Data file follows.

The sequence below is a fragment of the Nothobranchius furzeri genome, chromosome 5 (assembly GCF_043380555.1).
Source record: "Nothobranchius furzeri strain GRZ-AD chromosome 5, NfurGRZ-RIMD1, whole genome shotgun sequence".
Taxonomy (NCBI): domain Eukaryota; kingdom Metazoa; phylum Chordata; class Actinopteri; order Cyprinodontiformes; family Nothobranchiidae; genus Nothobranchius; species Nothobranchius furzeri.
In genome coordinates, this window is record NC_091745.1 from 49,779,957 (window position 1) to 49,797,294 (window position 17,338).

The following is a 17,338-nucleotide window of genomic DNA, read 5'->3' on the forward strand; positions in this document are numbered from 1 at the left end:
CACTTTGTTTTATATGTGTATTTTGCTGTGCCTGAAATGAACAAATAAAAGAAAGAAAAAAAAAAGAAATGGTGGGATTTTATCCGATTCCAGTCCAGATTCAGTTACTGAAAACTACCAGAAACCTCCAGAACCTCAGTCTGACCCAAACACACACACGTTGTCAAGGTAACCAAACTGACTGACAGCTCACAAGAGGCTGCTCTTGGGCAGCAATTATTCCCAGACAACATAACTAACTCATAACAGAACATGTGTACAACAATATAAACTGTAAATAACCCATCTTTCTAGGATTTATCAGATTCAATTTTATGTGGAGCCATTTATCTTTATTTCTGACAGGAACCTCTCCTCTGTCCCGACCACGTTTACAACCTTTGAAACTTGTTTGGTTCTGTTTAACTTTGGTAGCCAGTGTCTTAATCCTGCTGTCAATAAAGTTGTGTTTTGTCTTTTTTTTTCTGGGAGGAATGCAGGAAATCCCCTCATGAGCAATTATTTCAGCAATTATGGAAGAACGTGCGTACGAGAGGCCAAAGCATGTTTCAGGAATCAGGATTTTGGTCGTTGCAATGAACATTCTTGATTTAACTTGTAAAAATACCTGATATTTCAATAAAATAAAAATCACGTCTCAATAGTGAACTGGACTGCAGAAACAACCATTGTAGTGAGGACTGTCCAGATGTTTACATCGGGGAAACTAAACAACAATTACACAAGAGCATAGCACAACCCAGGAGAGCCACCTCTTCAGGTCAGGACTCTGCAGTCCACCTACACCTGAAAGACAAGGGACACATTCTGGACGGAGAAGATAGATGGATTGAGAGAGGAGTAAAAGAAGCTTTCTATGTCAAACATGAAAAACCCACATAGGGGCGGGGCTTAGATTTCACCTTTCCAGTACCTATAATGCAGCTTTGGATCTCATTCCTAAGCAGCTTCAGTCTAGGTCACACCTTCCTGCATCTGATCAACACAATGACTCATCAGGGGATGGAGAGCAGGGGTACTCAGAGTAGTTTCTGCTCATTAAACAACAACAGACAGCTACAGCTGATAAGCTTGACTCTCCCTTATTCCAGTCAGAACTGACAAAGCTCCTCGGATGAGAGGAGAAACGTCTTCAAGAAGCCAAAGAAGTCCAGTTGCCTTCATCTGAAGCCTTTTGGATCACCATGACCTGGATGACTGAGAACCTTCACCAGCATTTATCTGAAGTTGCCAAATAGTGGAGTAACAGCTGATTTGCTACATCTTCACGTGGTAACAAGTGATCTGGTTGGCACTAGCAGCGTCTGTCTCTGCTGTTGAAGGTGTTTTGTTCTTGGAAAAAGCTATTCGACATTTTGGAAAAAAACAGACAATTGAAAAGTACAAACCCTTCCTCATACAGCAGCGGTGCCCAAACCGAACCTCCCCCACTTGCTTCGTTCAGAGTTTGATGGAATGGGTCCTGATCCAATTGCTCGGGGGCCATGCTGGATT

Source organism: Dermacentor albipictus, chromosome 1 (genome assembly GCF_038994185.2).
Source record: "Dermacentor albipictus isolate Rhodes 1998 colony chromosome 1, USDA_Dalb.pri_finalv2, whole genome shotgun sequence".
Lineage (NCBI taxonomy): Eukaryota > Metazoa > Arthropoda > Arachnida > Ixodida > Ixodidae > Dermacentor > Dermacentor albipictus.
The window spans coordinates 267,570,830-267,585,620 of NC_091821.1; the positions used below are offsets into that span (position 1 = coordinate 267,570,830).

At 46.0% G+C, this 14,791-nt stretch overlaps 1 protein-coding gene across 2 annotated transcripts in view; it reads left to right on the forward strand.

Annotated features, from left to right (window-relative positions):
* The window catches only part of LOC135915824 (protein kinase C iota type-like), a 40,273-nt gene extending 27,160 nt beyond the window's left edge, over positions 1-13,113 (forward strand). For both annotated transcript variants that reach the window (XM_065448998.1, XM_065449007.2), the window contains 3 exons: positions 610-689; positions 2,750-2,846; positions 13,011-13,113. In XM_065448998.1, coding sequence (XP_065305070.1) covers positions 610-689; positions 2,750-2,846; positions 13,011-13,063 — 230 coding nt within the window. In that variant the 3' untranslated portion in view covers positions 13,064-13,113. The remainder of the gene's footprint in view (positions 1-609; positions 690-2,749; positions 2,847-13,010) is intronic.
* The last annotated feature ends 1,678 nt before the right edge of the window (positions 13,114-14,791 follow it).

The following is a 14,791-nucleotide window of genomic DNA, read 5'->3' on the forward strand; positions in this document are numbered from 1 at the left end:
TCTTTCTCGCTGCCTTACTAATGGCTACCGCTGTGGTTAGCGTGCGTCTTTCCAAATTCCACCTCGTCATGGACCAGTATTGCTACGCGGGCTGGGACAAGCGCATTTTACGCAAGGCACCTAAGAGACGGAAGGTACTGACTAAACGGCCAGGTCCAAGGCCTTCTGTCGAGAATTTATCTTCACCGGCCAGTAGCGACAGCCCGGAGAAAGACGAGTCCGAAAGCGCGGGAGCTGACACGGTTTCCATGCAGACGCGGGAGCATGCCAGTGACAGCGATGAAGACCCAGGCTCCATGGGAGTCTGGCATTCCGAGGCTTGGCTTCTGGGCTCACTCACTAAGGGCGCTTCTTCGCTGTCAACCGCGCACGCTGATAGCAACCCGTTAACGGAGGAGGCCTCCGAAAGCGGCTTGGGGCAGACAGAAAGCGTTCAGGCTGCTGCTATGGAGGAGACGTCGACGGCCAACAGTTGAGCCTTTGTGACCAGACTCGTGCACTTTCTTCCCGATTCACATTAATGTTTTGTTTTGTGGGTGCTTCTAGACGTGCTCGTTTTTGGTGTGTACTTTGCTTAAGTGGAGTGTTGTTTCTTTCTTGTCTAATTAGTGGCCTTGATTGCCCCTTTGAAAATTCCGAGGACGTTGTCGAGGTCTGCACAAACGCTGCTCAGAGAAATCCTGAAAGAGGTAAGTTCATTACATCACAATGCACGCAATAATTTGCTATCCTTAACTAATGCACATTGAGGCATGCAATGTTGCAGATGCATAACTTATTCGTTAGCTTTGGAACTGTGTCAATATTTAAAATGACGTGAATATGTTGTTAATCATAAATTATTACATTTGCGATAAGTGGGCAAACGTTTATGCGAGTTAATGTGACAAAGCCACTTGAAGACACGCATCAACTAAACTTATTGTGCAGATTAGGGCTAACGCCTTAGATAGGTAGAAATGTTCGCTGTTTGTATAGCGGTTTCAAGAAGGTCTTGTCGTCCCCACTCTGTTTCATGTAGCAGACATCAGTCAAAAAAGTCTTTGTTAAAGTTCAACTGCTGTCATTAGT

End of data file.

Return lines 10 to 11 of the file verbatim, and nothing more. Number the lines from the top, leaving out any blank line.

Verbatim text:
The window spans coordinates 267,570,830-267,585,620 of NC_091821.1; the positions used below are offsets into that span (position 1 = coordinate 267,570,830).

At 46.0% G+C, this 14,791-nt stretch overlaps 1 protein-coding gene across 2 annotated transcripts in view; it reads left to right on the forward strand.